from the tongue means exposing oneself, and there
is a risk that others will misunderstand, and take
one for a weakling. But there are dangers in everything;
life is dangerous, and so, if we realize we have said
or done something wrong, and have upset or hurt someone,
the only right thing to do is to try to make amends
as soon as possible, either by a straightforward "I'm
sorry for what I said or did; please excuse me and
understand that I spoke in haste, and didn't mean
it," or by doing something to demonstrate one's
There are many ways to speak, and not just
with the tongue; and if our words of apology are not
followed by appropriate actions, the words probably
don't mean very much. The sooner we can correct our
mistakes, in some measure, the better, for the longer
we leave it, the harder it becomes; time doesn't always
resolve things, and sometimes it compounds them. It
might be compared with cement: when it is freshly
laid, it can be made to go where we desire, but when
it has set and hardened, it cannot be changed.
Some people find it hard to forgive injuries
done to them by others, and apologies are lost on
them. But this should not deter us from apologizing
to them if we have cause to, for it is just as important?and
maybe more so?to forgive ourselves as it is to be
forgiven by others. If we carry around a head full
of guilty feelings about the harm we have done to
others, we will never be at peace with ourselves.
I’ve several times written letters of apology
to people who I’d hurt years before, and felt
a great sense of relief at doing so. Carrying unresolved
grudges and feelings of guilt is both useless and
injurious to our mental equilibrium. But conscience?which
is more developed and sensitive in some than in others
(indeed, some people seem not to have any at all,
but it is there nevertheless, buried deep in the dark
recesses of the mind, awaiting its germination)?does
not permit us to go on making mistakes and doing wrong
Flattery is another form of speech to beware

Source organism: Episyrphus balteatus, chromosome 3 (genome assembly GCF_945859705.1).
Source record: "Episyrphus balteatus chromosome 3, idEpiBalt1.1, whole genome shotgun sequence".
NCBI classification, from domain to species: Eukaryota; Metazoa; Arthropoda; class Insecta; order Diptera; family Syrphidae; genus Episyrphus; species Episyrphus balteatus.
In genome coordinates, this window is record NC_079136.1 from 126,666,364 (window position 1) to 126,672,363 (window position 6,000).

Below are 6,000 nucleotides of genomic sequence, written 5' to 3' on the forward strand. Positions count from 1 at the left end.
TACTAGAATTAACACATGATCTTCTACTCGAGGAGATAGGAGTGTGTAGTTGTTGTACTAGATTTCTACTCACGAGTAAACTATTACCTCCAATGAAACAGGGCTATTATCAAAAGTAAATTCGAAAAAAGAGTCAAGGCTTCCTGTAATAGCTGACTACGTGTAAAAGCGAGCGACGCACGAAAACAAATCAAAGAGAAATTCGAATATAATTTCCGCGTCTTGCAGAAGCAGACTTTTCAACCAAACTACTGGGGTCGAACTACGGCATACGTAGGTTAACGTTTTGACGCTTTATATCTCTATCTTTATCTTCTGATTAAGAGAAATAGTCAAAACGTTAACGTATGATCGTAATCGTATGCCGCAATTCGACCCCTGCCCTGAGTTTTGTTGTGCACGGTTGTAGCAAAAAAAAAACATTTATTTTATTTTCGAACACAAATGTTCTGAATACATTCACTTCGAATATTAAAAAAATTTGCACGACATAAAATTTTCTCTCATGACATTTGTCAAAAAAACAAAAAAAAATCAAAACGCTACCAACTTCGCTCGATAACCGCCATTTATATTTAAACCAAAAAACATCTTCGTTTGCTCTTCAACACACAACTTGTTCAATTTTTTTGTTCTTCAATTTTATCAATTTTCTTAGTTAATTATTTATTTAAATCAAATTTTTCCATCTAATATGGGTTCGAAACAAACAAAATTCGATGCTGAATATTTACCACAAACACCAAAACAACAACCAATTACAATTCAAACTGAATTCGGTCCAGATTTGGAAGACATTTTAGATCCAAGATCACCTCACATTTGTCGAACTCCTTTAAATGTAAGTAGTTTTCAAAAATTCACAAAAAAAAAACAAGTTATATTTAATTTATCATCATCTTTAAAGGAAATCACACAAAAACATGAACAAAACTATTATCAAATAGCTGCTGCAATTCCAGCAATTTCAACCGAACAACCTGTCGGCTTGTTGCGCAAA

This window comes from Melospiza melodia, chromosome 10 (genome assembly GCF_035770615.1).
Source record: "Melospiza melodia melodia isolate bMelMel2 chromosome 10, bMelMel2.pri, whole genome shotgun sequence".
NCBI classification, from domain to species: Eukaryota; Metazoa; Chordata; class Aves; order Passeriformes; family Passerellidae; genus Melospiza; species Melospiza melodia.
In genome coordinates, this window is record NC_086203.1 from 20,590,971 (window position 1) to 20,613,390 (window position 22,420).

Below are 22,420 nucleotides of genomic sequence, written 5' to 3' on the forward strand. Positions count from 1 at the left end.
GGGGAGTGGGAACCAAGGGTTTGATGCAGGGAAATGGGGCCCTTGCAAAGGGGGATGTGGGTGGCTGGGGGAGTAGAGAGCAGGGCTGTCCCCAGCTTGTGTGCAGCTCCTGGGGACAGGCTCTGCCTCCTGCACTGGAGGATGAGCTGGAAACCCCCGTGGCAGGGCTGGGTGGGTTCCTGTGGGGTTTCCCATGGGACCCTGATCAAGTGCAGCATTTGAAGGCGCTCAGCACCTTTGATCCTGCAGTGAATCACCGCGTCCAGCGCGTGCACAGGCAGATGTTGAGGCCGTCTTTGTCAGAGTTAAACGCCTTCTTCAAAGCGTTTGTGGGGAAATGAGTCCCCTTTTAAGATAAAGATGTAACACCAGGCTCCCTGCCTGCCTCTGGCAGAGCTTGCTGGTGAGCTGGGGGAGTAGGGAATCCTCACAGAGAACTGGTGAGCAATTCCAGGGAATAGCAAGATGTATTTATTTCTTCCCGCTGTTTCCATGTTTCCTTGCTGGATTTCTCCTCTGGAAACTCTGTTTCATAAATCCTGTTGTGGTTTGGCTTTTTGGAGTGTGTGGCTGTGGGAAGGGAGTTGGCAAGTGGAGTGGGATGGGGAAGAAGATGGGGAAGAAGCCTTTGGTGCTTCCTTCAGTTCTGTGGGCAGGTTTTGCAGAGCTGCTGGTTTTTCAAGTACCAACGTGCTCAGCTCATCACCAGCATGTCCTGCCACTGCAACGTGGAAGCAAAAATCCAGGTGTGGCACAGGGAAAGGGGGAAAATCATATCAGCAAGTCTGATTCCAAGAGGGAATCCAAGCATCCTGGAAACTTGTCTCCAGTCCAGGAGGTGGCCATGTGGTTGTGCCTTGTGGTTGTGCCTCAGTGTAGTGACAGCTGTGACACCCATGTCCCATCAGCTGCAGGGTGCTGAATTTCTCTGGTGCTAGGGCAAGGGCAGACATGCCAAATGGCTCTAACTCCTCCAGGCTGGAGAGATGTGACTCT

of, as it is seldom sincere, and comes usually from
an ulterior motive?something is wanted or hoped for
in return. It is pleasing to hear nice things about
ourselves, is it not? (Some people become addicted
to it, and crave more.) But we should know ourselves
well enough to be able to distinguish between genuine
praise and hollow flattery. We should also try to
minimize the amount of flattery we lay upon others.
There are surely good things about anyone
for us to perceive and praise; of course, we all have
negative qualities, but this is not because we want
them; they cling to us like barnacles to a ship's
hull, and impede our progress through life in a similar
manner. To focus on people's negatives, and ignore
their positives, does not help us in any way, as would
paying attention to their good points.
It is easy to fall into the habit of complaining
and faultfinding, and hard to break it once we have
gotten into it. The faults of others are easy to perceive,
while it is hard to see our own, especially since
we rationalize, disguise, and refuse to face them.
We like to be praised, but are often niggardly
in praising others. To develop the antidote to blaming
and censoring others, we might say to ourselves something
like this: "This person has qualities that annoy
me, but he's also a human being, struggling through
life, just like me, and wishes to be well and happy,
too. Therefore, let me overlook his bad points, and
try to find something worth praising about him,"
and if we look closely enough, we will surely find
things about him?or anyone? that are appealing and
praise worthy. If we have seen something of our own
positive qualities, we might feel that others have
theirs, too, even though they might not be aware of
them themselves; it might even be possible for us
to help others discover their own good qualities,
in which case we shall have done them the greatest
There is a story of a housewife who once
served chicken feed to her family for dinner, and
when they thought she had gone mad and protested about
it, she calmly said: "I didn't think you’d